Now, Buffy is the protagonist, so other characters are always going to be used to move her plot forward and help her develop as a character, but Kendra is the only character who gives the impression that that's her sole purpose. And there's no reason why she had to be written in this way. Faith, the slayer who follows Kendra, is also written as a foil to Buffy, but the show also manages to show us why she is the way she is, and why she makes the choices she does.

As it is, Kendra shows up for a couple of episodes, makes Buffy feel inadequate before reinforcing the rightness of Buffy's choices, and then dies in order to illustrate the seriousness of what Buffy faces in the season finale. It's a profoundly unsatisfactory character arc - if arc is even the right word - and I can't help but feel that the character was a wasted opportunity.

The other days )

Also, I have been thoroughly enjoying the late autumn weather here in Cambridge, so have a few photos of yesterday's frost.

Photos behind the cut )
dolorosa_12: (buffy)
Day Ten: Favorite female character in a scifi/supernatural show

Tara Maclay (Buffy the Vampire Slayer)

I know, I know, another Buffy answer. I have tried to write about a broad range of shows, but it's hard to avoid doubling up for some of these. It took me a long time to warm to Tara, and I think the first time I watched Buffy I didn't think much about her one way or the other, but over the years (and after many rewatches) she became my favourite. In a show where most of the other female characters are loud, dynamic and assertive, it takes a while to notice Tara's quiet strength, but in many ways she's the strongest and most stable character in the whole show.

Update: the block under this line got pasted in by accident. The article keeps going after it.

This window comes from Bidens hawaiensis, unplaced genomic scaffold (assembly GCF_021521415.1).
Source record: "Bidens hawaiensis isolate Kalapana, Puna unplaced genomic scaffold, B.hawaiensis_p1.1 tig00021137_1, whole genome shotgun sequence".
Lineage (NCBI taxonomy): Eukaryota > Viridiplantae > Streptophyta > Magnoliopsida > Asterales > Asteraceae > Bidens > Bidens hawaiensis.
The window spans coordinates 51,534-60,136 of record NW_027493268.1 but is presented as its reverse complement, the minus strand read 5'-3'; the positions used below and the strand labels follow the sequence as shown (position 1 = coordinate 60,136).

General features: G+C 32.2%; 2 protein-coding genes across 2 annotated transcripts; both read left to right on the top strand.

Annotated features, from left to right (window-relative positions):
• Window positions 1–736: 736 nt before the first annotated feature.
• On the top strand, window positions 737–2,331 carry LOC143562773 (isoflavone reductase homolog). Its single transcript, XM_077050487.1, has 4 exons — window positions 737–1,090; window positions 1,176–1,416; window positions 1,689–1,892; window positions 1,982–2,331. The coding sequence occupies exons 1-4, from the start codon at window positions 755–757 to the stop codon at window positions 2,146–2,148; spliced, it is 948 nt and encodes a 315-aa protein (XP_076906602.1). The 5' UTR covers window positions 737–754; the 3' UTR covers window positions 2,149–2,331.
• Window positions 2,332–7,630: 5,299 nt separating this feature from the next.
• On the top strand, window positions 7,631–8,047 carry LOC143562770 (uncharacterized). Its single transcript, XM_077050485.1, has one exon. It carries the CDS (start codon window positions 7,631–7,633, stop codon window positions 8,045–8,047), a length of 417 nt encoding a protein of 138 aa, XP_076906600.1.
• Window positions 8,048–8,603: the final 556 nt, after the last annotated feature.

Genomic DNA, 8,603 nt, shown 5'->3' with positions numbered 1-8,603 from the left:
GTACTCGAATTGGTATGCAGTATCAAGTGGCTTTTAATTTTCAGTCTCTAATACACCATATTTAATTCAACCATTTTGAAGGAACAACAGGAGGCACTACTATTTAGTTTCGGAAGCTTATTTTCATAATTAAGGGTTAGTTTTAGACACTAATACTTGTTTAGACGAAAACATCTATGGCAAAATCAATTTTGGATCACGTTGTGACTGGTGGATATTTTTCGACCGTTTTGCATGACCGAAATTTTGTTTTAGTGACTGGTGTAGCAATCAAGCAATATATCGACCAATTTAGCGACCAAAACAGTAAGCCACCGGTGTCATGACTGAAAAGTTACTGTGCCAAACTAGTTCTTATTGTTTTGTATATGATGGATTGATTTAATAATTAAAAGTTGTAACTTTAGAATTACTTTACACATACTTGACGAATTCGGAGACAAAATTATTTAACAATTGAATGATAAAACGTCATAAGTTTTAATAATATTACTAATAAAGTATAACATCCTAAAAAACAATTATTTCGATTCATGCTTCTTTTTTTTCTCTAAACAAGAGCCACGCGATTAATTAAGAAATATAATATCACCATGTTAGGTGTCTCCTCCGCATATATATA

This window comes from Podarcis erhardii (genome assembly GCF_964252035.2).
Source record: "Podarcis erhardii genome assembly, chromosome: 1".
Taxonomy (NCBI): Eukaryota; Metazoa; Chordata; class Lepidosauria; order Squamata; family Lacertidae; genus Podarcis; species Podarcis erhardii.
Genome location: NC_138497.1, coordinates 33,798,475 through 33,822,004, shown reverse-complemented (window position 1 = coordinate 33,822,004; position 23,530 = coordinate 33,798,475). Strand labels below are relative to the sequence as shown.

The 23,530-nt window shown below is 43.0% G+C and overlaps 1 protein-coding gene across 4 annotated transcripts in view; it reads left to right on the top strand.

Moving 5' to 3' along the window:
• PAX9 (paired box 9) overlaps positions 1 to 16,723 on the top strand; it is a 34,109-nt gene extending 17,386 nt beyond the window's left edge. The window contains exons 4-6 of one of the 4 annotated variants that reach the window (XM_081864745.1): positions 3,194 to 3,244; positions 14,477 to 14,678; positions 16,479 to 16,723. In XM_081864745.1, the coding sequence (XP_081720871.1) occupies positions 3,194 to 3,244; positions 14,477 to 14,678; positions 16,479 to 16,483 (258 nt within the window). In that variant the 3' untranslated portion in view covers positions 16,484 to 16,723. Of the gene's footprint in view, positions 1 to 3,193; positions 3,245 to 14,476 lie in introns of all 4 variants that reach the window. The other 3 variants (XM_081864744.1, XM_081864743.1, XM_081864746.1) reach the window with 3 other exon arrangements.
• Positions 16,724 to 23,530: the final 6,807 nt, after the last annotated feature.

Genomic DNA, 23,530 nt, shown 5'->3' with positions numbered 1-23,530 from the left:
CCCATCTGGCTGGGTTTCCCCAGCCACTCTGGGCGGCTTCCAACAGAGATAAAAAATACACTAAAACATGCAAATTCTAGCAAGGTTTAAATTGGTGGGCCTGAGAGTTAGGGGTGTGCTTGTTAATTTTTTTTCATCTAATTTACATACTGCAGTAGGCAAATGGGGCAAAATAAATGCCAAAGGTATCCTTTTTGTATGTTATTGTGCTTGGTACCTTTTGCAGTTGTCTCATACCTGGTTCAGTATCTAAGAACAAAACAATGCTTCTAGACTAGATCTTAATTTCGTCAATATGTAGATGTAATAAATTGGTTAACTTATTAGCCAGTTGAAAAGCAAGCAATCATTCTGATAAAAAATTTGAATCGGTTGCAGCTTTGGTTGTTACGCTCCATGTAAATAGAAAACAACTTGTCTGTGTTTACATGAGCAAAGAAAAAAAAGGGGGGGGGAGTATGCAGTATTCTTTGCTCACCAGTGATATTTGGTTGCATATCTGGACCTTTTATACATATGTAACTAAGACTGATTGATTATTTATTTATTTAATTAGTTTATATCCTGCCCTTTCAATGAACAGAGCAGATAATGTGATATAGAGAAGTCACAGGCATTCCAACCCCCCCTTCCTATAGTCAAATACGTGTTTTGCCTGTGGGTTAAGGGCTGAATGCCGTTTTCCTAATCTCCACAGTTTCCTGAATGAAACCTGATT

Three Tara moments really stand out to me. The first is when she confronts her abusive family, who have shown up in Sunnydale to try and take her away, claiming she's going to turn into a demon and needs to be in their care for her own protection. Surrounded by her friends, secure in the knowledge they will protect her, Tara finds the courage to turn her back on her family. The second is in Season 6, which took many narrative missteps, but which came through in this particular instance. Tara has drawn certain lines in the sand with regard to her relationship with Willow, and once Willow crosses one such line, Tara emphatically walks away. I've always loved that her central moments of strength involve asserting herself towards loved ones, rather than enemies, as I think this requires a very specific type of courage.